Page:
The average house in the US is 46 years old – quite a stunning statistic when you think about it. It means that more than half of all properties in the country were built before the late 1970s – a time well before the general public recognized the importance of energy-efficient houses.
Today, though, the situation is different. We now know that owners’ home construction choices affect the bills they eventually pay and the CO2 they produce.
In this post, we discuss the properties of an energy-efficient house and why you should build one. Here’s everything you need to know.
Building Properties In The Right Way
People are sometimes surprised to discover that the majority of a home’s efficiency comes from the way home builders construct it, not fancy electronics or gadgets. Ever since the 1990s, construction companies have been following the German Passivhaus Standard to reduce the amount of energy consumed by homes. This standard ensures that construction teams closely follow energy efficiency rules. The idea is to create design features that passively reduce energy requirements for the home, without the need to tack on energy improvements into the home later.
Thus, zero energy homes built in this style usually include features like triple glazing, cavity walls, and extra-thick insulation in the roofing. These elements add to the price in the short-run but typically result in savings over the long term.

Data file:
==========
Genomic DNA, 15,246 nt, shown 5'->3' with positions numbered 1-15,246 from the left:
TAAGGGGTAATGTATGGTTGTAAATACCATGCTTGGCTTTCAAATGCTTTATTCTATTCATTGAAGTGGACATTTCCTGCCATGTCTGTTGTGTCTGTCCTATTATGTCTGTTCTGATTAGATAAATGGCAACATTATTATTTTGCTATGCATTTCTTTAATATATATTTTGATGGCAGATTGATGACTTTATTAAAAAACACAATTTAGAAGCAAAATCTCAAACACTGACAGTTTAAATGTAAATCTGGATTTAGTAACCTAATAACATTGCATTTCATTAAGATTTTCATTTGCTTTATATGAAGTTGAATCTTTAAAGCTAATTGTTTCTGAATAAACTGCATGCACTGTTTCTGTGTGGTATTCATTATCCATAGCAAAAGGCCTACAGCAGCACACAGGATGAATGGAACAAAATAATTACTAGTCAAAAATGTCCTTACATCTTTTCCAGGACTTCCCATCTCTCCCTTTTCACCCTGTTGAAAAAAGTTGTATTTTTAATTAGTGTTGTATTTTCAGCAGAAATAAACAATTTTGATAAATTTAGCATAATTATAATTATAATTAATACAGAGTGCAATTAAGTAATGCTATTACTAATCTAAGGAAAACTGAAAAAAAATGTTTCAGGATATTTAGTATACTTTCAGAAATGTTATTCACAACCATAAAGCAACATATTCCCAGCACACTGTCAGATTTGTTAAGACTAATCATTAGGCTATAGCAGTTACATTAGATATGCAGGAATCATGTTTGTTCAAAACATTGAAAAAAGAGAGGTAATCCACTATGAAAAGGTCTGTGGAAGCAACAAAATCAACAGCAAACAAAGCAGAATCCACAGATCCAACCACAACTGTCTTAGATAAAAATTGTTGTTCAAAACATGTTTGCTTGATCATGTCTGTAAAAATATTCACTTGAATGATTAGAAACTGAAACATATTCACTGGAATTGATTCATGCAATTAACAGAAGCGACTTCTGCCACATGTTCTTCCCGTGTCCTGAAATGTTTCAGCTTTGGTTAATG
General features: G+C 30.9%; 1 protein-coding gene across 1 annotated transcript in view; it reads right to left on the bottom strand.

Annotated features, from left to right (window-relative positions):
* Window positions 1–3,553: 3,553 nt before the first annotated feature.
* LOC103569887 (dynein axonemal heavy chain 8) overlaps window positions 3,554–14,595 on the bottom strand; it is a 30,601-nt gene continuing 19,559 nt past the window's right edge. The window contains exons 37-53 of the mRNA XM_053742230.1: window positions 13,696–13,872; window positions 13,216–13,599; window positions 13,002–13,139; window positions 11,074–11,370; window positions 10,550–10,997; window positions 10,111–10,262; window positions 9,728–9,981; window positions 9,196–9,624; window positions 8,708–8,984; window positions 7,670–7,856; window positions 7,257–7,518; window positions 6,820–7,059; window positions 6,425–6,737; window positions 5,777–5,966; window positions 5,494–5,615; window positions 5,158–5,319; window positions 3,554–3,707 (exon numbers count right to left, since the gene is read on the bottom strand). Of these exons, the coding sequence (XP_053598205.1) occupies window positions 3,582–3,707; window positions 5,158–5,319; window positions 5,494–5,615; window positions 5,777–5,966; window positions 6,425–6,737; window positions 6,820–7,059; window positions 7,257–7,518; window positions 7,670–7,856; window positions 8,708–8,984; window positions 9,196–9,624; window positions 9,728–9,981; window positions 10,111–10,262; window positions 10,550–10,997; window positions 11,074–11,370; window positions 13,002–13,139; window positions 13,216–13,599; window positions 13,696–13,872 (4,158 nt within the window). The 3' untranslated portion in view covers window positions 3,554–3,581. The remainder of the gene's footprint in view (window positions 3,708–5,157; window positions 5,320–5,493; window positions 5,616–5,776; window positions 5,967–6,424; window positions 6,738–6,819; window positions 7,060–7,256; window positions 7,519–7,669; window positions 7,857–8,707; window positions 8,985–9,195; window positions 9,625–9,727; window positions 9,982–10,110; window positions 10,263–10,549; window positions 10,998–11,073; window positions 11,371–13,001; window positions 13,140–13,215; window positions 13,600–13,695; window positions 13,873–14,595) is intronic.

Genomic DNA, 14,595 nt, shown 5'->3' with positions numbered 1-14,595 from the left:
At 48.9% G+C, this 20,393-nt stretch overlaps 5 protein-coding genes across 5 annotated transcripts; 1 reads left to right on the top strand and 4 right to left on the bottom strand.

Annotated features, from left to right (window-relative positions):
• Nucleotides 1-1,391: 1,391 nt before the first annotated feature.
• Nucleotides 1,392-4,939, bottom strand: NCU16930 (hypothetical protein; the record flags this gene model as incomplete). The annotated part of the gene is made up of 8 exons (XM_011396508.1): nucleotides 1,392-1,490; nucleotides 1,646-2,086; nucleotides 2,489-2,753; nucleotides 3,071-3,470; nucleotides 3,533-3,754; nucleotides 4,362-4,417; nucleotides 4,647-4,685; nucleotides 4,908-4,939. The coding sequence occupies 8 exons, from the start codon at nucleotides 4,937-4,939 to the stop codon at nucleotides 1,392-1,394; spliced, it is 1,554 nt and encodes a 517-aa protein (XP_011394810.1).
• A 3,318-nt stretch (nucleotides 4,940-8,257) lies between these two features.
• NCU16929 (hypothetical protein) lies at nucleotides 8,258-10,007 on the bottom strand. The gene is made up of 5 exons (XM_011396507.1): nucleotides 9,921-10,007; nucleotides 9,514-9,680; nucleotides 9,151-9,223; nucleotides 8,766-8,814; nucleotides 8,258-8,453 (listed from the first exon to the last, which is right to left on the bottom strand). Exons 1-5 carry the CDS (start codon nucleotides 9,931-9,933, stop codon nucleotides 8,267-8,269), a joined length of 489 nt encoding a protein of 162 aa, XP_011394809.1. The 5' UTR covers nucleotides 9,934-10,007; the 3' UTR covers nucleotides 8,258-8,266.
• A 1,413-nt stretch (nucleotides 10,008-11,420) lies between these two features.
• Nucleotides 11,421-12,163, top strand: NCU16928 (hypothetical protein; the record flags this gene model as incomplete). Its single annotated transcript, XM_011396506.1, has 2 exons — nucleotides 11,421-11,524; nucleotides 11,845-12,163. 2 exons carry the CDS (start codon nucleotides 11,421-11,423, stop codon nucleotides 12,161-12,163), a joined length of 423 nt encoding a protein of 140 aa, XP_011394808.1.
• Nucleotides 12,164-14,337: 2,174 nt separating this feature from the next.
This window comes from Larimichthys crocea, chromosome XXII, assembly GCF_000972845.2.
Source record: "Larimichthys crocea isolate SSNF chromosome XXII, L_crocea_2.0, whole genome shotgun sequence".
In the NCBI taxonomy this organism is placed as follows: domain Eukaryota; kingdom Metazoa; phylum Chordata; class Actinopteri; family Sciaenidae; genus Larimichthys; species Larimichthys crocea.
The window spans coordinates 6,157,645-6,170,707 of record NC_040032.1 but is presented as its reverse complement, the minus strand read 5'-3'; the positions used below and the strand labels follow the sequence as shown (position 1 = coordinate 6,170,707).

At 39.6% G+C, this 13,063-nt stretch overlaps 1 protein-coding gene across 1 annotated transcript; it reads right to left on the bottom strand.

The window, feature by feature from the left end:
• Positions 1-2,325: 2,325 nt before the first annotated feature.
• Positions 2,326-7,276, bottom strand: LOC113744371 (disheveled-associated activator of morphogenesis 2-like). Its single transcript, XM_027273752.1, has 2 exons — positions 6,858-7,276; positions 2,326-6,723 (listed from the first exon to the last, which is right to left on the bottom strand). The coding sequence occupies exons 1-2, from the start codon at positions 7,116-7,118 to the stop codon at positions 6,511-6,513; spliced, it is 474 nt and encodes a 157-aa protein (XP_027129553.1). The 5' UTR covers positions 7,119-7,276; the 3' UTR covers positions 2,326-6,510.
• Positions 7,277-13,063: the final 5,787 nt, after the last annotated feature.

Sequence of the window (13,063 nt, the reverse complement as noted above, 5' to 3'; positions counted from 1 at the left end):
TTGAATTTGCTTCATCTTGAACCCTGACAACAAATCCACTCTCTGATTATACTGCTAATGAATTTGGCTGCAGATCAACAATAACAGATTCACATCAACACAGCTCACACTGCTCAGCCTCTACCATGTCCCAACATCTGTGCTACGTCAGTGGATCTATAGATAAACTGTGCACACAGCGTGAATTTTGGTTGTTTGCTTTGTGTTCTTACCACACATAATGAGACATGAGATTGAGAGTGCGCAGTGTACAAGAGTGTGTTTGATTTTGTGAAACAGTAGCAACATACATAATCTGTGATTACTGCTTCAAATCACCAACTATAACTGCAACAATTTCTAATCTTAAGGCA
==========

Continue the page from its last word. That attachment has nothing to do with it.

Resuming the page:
Airtightness Is Critical in Being Energy Efficient
You could build your home with the most advanced materials in the world. But if there are drafts, they won’t be able to do their job. That’s why green home builders focus so much on making new properties airtight.
You don’t want cold air rushing into the property. But at the same time, you want to avoid sealing the home to the point where you prevent fresh air from entering.
Most energy-efficient home builders use insulated concrete formwork, structural insulated panels, and cross-laminated timber to improve airtightness characteristics. Regular brick and block are okay by themselves, but usually require tapes and membranes to boost their performance. Green builders will usually recommend using airtightness techniques in conjunction with costly energy-efficient home features, such as triple glazing, to ensure you get value from your investment.
Energy-efficient home systems try to use nature to their advantage whenever possible. Therefore, many green builders orientate their homes so that they’re south-facing. This positioning ensures that they get the maximum amount of sun throughout the year.
Energy Efficient Green Homes Have High Thermal Mass
Have you ever noticed that some buildings remain cool, even on hot days? That’s because they have a high thermal mass – a measure of the responsiveness of the internal temperature to the temperature outside.
Materials such as brick and concrete have high thermal mass and help to keep homes warm or cool. By contrast, wood paneling reduces thermal mass, increasing internal temperature variation.
If you’re looking to build an energy-efficient home, shoot to increase the thermal mass as much as possible. This will help you to retain whatever warmth you generate in the home during winter while also keeping the home cool in the summer.
If you’re looking for a green home builder in Bend Oregon and/or have questions about green building construction just give us a call today.
We’ve been building green homes in Oregon for over 41 years and would love the opportunity to help you however we can. Give us a call today at (541)-388-0719!